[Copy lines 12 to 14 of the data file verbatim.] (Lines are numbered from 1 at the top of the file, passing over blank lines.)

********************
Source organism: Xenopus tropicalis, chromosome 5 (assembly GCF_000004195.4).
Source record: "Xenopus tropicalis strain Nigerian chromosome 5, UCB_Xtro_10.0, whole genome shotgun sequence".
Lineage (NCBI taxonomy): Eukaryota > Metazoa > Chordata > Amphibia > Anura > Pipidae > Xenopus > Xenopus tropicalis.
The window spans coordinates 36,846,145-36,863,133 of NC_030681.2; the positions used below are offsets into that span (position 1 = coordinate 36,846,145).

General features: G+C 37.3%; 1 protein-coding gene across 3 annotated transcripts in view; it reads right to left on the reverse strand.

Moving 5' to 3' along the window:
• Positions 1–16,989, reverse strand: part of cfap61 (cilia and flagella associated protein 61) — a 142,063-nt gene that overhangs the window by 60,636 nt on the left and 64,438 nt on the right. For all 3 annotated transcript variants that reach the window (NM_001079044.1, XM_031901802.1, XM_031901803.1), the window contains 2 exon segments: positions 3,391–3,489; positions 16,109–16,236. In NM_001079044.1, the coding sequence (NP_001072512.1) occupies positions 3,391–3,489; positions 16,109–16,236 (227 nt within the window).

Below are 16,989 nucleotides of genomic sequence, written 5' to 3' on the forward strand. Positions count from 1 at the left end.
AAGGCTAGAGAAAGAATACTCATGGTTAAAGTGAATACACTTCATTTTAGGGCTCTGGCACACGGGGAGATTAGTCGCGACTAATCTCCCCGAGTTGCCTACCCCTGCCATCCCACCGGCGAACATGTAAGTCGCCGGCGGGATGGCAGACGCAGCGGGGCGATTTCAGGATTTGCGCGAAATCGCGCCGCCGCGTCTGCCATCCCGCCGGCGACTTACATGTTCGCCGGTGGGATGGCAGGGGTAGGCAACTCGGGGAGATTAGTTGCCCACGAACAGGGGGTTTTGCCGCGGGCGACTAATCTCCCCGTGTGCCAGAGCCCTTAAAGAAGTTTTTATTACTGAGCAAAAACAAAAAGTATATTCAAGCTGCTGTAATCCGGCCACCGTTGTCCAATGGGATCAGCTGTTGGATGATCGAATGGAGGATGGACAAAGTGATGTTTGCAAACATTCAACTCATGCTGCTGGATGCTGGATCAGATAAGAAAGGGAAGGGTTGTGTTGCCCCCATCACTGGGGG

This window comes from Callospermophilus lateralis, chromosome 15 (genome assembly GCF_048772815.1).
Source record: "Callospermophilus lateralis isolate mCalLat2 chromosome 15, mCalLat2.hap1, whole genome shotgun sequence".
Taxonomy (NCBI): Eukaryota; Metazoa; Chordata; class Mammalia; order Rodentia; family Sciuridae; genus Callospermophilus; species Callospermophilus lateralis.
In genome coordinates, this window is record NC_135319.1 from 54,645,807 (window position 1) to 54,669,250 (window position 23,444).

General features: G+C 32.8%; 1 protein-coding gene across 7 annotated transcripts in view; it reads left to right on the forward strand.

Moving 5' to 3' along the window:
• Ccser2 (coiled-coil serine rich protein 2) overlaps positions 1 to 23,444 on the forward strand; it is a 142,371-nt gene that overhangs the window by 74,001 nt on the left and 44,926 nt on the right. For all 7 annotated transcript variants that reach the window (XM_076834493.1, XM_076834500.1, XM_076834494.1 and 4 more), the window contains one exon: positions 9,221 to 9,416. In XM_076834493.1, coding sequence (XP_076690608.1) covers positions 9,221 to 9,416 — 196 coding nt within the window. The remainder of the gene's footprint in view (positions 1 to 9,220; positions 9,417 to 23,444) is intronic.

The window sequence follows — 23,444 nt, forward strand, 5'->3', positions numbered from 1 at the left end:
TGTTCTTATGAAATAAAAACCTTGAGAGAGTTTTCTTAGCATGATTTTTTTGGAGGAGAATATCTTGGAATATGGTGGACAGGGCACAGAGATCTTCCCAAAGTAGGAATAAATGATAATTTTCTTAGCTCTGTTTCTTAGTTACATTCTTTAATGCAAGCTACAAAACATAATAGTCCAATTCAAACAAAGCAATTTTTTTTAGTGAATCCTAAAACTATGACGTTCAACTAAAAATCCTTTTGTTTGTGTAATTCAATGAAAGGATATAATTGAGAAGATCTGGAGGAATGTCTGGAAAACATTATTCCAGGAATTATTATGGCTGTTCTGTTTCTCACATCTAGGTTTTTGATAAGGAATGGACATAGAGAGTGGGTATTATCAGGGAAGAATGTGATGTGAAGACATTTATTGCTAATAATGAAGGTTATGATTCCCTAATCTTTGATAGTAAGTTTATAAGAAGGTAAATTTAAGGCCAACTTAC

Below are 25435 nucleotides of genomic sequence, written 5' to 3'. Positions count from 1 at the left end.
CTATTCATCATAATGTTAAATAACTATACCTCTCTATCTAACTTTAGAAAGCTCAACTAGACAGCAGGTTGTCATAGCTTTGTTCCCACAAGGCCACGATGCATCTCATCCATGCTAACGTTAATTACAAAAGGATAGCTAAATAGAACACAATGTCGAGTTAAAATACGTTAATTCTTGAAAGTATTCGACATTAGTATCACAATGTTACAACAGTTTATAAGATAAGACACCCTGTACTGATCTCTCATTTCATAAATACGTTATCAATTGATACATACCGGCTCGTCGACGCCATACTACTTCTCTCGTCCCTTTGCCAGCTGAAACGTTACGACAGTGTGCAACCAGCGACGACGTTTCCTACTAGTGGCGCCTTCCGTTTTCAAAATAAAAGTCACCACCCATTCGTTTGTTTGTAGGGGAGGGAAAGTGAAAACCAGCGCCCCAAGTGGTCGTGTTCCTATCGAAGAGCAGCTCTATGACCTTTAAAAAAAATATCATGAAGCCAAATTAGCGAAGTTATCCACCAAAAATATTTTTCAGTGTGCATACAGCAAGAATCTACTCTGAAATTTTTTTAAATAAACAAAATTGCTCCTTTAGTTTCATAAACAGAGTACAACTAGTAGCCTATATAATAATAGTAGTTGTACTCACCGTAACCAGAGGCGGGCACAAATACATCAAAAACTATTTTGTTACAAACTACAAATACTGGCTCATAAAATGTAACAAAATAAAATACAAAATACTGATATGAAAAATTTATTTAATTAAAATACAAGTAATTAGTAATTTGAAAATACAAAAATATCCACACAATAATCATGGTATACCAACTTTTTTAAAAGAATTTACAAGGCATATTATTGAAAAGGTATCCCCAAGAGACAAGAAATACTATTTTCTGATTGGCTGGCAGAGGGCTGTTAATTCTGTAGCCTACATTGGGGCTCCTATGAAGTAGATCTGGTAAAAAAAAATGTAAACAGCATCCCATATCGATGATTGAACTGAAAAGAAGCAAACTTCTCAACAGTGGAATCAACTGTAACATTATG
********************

Taxonomy (NCBI): Eukaryota; Metazoa; Chordata; class Mammalia; order Rodentia; family Sciuridae; genus Callospermophilus; species Callospermophilus lateralis.
In genome coordinates, this window is record NC_135319.1 from 54,645,807 (window position 1) to 54,669,250 (window position 23,444).

General features: G+C 32.8%; 1 protein-coding gene across 7 annotated transcripts in view; it reads left to right on the forward strand.